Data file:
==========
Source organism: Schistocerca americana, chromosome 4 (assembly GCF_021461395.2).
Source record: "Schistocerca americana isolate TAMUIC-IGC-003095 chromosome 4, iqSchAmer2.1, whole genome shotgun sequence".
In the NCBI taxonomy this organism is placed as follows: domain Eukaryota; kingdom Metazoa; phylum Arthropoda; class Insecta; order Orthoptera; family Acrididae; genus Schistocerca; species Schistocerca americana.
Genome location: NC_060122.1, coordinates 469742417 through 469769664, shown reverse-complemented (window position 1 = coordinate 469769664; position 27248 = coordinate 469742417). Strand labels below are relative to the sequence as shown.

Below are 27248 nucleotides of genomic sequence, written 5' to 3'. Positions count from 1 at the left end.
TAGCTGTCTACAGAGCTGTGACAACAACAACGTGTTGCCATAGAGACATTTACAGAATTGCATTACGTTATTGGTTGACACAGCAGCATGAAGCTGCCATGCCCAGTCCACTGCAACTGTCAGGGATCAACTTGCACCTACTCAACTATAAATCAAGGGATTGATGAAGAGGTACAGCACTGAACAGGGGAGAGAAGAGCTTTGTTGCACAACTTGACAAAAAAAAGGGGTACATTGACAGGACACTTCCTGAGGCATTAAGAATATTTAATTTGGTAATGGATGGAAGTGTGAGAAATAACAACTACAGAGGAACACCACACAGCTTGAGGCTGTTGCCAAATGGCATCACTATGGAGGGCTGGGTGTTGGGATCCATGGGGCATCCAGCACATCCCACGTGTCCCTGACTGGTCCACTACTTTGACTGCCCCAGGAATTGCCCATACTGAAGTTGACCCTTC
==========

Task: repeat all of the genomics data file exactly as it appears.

Source organism: Schistocerca americana, chromosome 4 (assembly GCF_021461395.2).
Source record: "Schistocerca americana isolate TAMUIC-IGC-003095 chromosome 4, iqSchAmer2.1, whole genome shotgun sequence".
In the NCBI taxonomy this organism is placed as follows: domain Eukaryota; kingdom Metazoa; phylum Arthropoda; class Insecta; order Orthoptera; family Acrididae; genus Schistocerca; species Schistocerca americana.
Genome location: NC_060122.1, coordinates 469742417 through 469769664, shown reverse-complemented (window position 1 = coordinate 469769664; position 27248 = coordinate 469742417). Strand labels below are relative to the sequence as shown.

Below are 27248 nucleotides of genomic sequence, written 5' to 3'. Positions count from 1 at the left end.
TAGCTGTCTACAGAGCTGTGACAACAACAACGTGTTGCCATAGAGACATTTACAGAATTGCATTACGTTATTGGTTGACACAGCAGCATGAAGCTGCCATGCCCAGTCCACTGCAACTGTCAGGGATCAACTTGCACCTACTCAACTATAAATCAAGGGATTGATGAAGAGGTACAGCACTGAACAGGGGAGAGAAGAGCTTTGTTGCACAACTTGACAAAAAAAAGGGGTACATTGACAGGACACTTCCTGAGGCATTAAGAATATTTAATTTGGTAATGGATGGAAGTGTGAGAAATAACAACTACAGAGGAACACCACACAGCTTGAGGCTGTTGCCAAATGGCATCACTATGGAGGGCTGGGTGTTGGGATCCATGGGGCATCCAGCACATCCCACGTGTCCCTGACTGGTCCACTACTTTGACTGCCCCAGGAATTGCCCATACTGAAGTTGACCCTTC